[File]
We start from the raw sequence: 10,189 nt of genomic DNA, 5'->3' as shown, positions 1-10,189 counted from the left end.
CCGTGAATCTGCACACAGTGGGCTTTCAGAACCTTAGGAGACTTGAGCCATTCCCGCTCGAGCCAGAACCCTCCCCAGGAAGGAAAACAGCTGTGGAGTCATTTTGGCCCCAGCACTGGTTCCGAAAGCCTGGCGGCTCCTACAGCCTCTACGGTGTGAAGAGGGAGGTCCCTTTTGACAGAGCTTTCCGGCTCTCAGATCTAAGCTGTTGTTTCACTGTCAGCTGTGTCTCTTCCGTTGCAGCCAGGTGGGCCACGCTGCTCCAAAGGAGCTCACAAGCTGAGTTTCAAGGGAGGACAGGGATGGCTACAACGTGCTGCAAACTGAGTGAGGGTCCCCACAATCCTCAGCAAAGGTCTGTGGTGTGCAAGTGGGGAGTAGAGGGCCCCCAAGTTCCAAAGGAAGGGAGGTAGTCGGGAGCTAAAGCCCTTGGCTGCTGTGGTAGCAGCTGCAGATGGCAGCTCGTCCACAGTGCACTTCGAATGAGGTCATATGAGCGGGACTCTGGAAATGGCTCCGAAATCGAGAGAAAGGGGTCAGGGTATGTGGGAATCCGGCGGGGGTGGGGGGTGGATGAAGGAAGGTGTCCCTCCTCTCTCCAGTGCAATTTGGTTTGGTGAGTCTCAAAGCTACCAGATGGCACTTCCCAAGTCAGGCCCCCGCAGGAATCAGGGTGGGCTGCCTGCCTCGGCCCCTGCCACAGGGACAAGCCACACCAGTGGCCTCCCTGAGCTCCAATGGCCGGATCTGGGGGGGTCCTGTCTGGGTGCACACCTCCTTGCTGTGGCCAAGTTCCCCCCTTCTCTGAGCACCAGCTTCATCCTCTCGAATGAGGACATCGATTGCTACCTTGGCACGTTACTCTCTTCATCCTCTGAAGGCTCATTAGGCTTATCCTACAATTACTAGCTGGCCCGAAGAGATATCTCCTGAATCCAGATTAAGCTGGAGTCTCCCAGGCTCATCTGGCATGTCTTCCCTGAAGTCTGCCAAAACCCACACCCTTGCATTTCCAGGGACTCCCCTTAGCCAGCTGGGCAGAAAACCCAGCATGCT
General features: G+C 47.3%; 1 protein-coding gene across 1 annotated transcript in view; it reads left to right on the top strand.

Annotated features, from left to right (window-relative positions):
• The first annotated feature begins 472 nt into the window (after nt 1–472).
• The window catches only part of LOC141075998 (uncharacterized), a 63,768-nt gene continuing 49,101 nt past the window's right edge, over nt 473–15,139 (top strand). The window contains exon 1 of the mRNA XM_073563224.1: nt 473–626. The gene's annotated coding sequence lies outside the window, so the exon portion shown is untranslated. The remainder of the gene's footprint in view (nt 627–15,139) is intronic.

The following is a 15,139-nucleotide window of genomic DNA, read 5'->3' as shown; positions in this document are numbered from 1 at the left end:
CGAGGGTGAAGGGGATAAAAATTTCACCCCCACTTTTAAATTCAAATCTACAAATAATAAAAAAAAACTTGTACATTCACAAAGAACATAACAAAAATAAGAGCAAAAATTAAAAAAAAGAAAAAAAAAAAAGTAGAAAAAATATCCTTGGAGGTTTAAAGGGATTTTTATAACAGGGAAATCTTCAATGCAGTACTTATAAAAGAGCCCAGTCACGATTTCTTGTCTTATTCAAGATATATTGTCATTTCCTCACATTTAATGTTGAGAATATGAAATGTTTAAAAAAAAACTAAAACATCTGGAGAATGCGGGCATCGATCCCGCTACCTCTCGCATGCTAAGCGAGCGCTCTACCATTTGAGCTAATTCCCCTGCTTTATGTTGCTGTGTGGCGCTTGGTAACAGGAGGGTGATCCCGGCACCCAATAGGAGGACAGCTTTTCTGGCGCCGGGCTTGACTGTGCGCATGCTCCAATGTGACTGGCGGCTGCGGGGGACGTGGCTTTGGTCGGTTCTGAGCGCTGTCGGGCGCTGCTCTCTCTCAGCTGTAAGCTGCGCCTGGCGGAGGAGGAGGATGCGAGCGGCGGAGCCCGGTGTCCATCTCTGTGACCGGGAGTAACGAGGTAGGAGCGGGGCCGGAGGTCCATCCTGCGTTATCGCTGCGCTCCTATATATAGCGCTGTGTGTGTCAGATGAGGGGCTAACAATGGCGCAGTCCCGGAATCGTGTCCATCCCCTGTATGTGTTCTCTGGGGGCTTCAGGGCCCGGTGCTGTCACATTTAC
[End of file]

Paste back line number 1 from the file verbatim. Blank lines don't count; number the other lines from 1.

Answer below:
We start from the raw sequence: 10,189 nt of genomic DNA, 5'->3' as shown, positions 1-10,189 counted from the left end.